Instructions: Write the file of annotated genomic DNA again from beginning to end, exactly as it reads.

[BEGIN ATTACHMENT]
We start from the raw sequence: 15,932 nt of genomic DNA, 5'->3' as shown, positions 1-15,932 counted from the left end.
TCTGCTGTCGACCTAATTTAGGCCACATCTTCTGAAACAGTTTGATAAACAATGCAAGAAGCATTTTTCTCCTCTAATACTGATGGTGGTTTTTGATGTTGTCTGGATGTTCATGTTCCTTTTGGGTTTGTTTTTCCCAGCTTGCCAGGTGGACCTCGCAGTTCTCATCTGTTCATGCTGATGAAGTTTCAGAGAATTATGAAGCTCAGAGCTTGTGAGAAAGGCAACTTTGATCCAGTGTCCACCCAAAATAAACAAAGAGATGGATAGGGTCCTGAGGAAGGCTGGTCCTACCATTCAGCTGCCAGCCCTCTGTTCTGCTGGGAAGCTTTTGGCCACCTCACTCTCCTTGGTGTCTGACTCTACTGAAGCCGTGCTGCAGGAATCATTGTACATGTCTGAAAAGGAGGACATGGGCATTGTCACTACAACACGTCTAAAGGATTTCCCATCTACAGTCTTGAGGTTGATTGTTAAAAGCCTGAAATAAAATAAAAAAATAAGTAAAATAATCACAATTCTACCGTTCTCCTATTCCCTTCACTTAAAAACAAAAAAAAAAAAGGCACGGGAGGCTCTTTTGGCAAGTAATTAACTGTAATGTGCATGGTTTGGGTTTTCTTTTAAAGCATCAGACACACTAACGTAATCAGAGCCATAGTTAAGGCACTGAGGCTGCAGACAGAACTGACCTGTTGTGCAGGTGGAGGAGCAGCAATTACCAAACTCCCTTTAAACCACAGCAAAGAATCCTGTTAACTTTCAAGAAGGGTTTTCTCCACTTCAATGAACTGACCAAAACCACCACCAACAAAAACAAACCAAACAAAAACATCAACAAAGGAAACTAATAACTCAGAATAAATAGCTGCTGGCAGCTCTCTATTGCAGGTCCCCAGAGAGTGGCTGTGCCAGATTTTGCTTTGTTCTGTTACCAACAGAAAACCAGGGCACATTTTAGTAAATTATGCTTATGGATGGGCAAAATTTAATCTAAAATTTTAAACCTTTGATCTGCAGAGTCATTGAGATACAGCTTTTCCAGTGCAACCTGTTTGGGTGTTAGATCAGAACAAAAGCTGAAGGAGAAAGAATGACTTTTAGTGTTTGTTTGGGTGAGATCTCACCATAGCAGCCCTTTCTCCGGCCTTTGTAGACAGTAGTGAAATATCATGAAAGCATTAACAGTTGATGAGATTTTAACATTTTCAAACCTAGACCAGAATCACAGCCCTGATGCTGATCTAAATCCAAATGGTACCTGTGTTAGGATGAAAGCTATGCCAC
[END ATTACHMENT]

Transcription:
We start from the raw sequence: 15,932 nt of genomic DNA, 5'->3' as shown, positions 1-15,932 counted from the left end.
TCTGCTGTCGACCTAATTTAGGCCACATCTTCTGAAACAGTTTGATAAACAATGCAAGAAGCATTTTTCTCCTCTAATACTGATGGTGGTTTTTGATGTTGTCTGGATGTTCATGTTCCTTTTGGGTTTGTTTTTCCCAGCTTGCCAGGTGGACCTCGCAGTTCTCATCTGTTCATGCTGATGAAGTTTCAGAGAATTATGAAGCTCAGAGCTTGTGAGAAAGGCAACTTTGATCCAGTGTCCACCCAAAATAAACAAAGAGATGGATAGGGTCCTGAGGAAGGCTGGTCCTACCATTCAGCTGCCAGCCCTCTGTTCTGCTGGGAAGCTTTTGGCCACCTCACTCTCCTTGGTGTCTGACTCTACTGAAGCCGTGCTGCAGGAATCATTGTACATGTCTGAAAAGGAGGACATGGGCATTGTCACTACAACACGTCTAAAGGATTTCCCATCTACAGTCTTGAGGTTGATTGTTAAAAGCCTGAAATAAAATAAAAAAATAAGTAAAATAATCACAATTCTACCGTTCTCCTATTCCCTTCACTTAAAAACAAAAAAAAAAAAGGCACGGGAGGCTCTTTTGGCAAGTAATTAACTGTAATGTGCATGGTTTGGGTTTTCTTTTAAAGCATCAGACACACTAACGTAATCAGAGCCATAGTTAAGGCACTGAGGCTGCAGACAGAACTGACCTGTTGTGCAGGTGGAGGAGCAGCAATTACCAAACTCCCTTTAAACCACAGCAAAGAATCCTGTTAACTTTCAAGAAGGGTTTTCTCCACTTCAATGAACTGACCAAAACCACCACCAACAAAAACAAACCAAACAAAAACATCAACAAAGGAAACTAATAACTCAGAATAAATAGCTGCTGGCAGCTCTCTATTGCAGGTCCCCAGAGAGTGGCTGTGCCAGATTTTGCTTTGTTCTGTTACCAACAGAAAACCAGGGCACATTTTAGTAAATTATGCTTATGGATGGGCAAAATTTAATCTAAAATTTTAAACCTTTGATCTGCAGAGTCATTGAGATACAGCTTTTCCAGTGCAACCTGTTTGGGTGTTAGATCAGAACAAAAGCTGAAGGAGAAAGAATGACTTTTAGTGTTTGTTTGGGTGAGATCTCACCATAGCAGCCCTTTCTCCGGCCTTTGTAGACAGTAGTGAAATATCATGAAAGCATTAACAGTTGATGAGATTTTAACATTTTCAAACCTAGACCAGAATCACAGCCCTGATGCTGATCTAAATCCAAATGGTACCTGTGTTAGGATGAAAGCTATGCCAC